Based on these findings, the following was concluded:

- Similar 72h-ErC10-values were produced by the two testing facilities and using test media from these two facilities, with the P. subcapitata strain originating from CIMM.

- All test results are in line (maximum difference of a factor of 2.5) with the outcome of the accepted test result that was generated by ECTX (2007a).

- Comparison of the research results given in Rodriguez (2008) and De Schamphelaere and Janssen (2008), however, indicates that the CIMM-algal strain may be more sensitive than the Ghent University strain. From a conservative point of view it was therefore decided that only the 72h-ErC10 values obtained with the former strain should be taken into account for the derivation of a NOEC for P. subcapitata, i. e., excluding the effect levels that were obtained with the UGhent strain. The geometric mean of these four values is proposed as the chronic no-effect level for this species, and is 74.3 mg Mo/L.

 It should be noted that the geometric mean of all relevant and reliable data would result in a geometric mean that is higher than the proposed chronic no-effect level of 74.3 mg Mo/L, and this value can therefore be considered as a more conservative value.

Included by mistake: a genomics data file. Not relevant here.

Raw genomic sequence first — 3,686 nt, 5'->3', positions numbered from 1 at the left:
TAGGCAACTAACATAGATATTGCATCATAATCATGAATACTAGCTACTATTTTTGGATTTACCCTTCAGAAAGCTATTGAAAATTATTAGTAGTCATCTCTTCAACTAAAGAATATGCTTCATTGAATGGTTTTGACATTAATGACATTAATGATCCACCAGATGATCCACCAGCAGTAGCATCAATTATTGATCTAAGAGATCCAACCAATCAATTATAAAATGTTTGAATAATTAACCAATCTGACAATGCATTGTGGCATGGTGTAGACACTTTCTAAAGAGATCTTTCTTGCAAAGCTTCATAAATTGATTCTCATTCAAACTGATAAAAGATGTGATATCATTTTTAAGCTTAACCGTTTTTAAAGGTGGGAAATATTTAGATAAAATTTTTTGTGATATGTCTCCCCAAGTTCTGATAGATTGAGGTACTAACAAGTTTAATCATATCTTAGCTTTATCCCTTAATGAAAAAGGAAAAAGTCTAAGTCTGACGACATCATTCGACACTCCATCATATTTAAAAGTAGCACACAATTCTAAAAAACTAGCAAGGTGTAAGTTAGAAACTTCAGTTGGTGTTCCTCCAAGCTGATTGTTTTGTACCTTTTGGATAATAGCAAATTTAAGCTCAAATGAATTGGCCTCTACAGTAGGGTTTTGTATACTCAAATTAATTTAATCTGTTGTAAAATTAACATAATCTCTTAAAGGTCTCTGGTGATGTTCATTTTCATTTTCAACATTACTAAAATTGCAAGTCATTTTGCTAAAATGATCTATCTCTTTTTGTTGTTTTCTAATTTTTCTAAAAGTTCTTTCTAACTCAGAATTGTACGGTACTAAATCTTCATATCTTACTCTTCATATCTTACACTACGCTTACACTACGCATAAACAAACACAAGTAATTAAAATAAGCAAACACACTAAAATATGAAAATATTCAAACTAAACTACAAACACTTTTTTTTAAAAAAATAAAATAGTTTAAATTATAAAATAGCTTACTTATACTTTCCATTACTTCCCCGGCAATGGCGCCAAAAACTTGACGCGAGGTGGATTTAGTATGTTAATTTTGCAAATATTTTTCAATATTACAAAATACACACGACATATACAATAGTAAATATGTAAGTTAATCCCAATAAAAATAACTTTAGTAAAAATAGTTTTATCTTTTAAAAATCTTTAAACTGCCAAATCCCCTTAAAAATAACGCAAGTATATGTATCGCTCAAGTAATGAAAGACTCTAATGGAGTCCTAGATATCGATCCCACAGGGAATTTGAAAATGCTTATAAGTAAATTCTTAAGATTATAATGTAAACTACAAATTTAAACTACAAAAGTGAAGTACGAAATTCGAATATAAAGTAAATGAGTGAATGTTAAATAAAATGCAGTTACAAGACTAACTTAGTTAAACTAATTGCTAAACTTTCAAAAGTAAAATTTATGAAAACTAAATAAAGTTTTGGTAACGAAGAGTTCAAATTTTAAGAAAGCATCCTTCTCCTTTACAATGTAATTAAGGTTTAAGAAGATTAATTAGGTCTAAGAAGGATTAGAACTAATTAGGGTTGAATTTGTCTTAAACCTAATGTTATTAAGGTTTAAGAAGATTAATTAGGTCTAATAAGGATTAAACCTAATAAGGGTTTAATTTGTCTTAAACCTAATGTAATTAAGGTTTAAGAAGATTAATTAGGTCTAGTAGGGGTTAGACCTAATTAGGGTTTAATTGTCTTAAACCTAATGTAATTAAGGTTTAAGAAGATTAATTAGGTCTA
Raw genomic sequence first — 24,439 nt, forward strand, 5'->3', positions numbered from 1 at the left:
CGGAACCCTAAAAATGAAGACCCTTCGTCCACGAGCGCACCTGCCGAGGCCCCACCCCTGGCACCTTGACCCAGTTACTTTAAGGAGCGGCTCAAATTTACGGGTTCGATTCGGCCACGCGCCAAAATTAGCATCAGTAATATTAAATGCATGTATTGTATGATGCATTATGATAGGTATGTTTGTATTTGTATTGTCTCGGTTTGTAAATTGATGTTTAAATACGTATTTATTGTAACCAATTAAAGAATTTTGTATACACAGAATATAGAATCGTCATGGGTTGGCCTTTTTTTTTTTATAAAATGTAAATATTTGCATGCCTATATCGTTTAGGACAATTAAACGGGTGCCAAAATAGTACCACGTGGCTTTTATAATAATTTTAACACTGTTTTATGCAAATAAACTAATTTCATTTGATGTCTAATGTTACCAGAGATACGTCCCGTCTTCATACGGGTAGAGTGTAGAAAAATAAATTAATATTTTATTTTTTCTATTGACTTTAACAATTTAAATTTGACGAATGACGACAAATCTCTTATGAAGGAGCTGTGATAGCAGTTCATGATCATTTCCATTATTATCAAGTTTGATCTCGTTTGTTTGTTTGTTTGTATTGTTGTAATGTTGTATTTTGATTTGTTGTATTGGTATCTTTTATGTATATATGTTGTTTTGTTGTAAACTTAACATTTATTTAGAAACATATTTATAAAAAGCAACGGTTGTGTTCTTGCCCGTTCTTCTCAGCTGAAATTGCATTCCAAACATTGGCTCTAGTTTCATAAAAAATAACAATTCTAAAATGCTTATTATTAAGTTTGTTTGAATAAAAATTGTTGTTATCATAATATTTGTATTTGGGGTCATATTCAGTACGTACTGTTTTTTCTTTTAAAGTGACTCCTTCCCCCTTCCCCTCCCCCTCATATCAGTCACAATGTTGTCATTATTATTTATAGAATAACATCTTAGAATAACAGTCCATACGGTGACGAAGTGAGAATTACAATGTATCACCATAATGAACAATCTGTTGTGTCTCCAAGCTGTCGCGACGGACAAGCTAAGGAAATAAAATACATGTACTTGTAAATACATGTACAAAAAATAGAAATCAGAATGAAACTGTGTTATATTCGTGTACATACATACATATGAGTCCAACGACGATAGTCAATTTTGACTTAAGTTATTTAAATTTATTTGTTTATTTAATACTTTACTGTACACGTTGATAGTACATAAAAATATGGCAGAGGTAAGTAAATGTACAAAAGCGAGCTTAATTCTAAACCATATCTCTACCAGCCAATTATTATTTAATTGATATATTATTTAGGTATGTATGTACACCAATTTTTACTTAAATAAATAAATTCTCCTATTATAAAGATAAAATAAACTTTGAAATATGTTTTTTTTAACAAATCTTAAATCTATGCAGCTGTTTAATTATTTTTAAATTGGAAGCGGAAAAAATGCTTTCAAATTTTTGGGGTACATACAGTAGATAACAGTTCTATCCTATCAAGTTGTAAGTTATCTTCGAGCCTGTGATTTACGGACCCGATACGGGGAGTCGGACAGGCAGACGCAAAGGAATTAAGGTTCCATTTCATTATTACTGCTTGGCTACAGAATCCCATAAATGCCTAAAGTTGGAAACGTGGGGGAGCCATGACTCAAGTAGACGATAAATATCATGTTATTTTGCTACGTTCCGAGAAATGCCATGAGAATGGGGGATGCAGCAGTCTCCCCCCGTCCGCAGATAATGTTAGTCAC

Acute toxicity for marine algae

The reliable 72h-ErC50-value that was determined by Aquasense (2009) the alga P. tricornutum was 356.9 mg Mo/L. Le Page and Hayfield (2010) reported and unbounded 72h-ErC50 of >938 mg Mo/L. Both marine EC50 -values were higher than the geomean value of 333.1 mg Mo/L for the freshwater green alga P. subcapitata that was put forward as a reference value for acute molybdenum toxicity to algae.

Chronic toxicity for marine algae

For the micro-alga Dunaliella tertiolecta the 72h-EC10 value of 881 mg Mo/L (endpoint: growth rate) is retained for the derivation of a predicted no-effect concentration for molybdenum (Le Page and Hayfield, 2010). For biomass, the 72h-EC10 was 513 mg Mo/L. Although this value is lower than the EC10for growth rate, the latter endpoint is considered more ecologically relevant, and is preferred over biomass in OECD guideline for algal testing. The 72h-NOEC value for both biomass and growth rate was 938 mg Mo/L, which is higher than both EC10 values.

For the diatom Phaeodactylum tricornutum the 72h-EC10 value of 169.9 mg Mo/L (endpoint: growth rate) is retained for the derivation of a predicted no-effect concentration for molybdenum. The 72h-NOEC value for this endpoint was 150 mg Mo/L. The EC10 value, however, is preferred over the NOEC value as the latter is a test design-dependent value.

Researchers at the North Austalian Marine Research Alliance conducted an OECD 201 algal growth inhibition test with the tropical marine microalga Isochrysis galbana. No adverse effects on growth rate were observed up to the highest concentration tested (9.5 mg Mo/L). Data could therefore not be used in an SSD-approach but are taken into account when assessing whether the derived PNECmarine is sufficiently protective for species that are not included in the SSD (reliable supportive information).